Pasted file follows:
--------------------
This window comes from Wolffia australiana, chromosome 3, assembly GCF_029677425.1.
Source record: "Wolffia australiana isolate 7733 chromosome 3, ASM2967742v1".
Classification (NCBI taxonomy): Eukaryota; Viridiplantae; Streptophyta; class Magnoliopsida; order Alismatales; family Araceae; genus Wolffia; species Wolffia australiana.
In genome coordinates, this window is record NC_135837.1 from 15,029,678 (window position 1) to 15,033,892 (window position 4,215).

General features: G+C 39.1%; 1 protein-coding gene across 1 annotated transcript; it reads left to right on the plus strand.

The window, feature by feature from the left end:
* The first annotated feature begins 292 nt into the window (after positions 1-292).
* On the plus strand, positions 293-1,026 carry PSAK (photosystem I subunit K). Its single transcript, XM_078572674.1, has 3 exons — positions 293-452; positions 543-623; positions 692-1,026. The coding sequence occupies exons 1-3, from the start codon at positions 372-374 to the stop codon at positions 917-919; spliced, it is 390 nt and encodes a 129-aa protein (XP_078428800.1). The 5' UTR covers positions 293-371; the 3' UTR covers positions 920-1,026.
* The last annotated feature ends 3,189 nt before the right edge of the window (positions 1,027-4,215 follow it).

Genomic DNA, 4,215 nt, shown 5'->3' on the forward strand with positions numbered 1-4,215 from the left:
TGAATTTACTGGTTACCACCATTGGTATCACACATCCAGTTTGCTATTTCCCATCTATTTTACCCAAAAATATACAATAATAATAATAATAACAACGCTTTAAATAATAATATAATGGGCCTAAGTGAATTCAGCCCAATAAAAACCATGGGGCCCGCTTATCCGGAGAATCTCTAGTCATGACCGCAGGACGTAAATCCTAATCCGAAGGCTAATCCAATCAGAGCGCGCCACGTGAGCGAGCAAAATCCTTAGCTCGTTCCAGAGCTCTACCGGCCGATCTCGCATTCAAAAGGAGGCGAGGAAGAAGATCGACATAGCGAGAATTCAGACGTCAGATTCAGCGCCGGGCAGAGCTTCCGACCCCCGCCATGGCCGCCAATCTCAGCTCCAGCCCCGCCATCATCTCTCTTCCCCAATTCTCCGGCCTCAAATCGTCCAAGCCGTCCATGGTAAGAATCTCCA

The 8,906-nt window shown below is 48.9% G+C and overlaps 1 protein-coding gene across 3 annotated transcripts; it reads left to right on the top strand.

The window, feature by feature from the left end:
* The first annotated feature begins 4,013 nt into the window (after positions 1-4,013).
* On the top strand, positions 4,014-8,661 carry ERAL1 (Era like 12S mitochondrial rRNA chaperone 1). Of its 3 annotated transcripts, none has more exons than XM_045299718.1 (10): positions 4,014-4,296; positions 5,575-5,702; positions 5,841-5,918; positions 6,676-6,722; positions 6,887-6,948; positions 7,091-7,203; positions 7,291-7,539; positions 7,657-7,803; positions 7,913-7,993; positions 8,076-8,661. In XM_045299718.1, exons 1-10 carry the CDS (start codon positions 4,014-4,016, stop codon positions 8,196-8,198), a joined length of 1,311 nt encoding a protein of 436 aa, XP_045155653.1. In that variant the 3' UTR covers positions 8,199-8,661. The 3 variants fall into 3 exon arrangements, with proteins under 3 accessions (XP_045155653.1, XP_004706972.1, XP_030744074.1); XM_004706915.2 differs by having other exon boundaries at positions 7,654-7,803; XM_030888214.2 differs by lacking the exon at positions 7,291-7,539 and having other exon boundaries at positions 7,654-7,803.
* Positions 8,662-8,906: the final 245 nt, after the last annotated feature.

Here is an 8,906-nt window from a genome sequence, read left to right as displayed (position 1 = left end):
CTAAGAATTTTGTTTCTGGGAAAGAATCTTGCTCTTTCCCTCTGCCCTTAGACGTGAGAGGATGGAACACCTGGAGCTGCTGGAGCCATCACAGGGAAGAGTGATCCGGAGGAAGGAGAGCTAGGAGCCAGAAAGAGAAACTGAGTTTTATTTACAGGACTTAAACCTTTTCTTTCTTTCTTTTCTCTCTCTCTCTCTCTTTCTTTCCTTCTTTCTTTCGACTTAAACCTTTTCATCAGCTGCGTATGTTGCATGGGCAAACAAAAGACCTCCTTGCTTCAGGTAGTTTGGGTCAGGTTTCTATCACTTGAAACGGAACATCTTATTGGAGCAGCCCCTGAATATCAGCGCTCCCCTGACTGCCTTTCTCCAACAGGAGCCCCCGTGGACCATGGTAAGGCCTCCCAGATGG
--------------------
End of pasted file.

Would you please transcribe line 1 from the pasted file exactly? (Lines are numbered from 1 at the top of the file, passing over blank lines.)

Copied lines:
This window comes from Wolffia australiana, chromosome 3, assembly GCF_029677425.1.